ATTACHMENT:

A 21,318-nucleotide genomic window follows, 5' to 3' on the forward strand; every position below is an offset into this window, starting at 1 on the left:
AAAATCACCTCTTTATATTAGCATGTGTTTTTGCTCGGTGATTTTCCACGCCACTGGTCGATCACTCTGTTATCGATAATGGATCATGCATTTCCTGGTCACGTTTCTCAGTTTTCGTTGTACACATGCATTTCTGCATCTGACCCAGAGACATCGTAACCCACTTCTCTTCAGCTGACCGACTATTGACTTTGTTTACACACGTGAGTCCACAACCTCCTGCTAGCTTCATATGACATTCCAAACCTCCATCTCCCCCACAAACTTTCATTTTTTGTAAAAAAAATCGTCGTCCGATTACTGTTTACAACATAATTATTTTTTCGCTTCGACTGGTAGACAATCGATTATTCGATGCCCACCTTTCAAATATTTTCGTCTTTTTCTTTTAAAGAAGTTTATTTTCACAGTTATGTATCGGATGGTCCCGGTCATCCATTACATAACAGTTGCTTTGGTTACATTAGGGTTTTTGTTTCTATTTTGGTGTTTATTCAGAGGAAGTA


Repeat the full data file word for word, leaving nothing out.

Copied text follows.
A 21,318-nucleotide genomic window follows, 5' to 3' on the forward strand; every position below is an offset into this window, starting at 1 on the left:
AAAATCACCTCTTTATATTAGCATGTGTTTTTGCTCGGTGATTTTCCACGCCACTGGTCGATCACTCTGTTATCGATAATGGATCATGCATTTCCTGGTCACGTTTCTCAGTTTTCGTTGTACACATGCATTTCTGCATCTGACCCAGAGACATCGTAACCCACTTCTCTTCAGCTGACCGACTATTGACTTTGTTTACACACGTGAGTCCACAACCTCCTGCTAGCTTCATATGACATTCCAAACCTCCATCTCCCCCACAAACTTTCATTTTTTGTAAAAAAAATCGTCGTCCGATTACTGTTTACAACATAATTATTTTTTCGCTTCGACTGGTAGACAATCGATTATTCGATGCCCACCTTTCAAATATTTTCGTCTTTTTCTTTTAAAGAAGTTTATTTTCACAGTTATGTATCGGATGGTCCCGGTCATCCATTACATAACAGTTGCTTTGGTTACATTAGGGTTTTTGTTTCTATTTTGGTGTTTATTCAGAGGAAGTA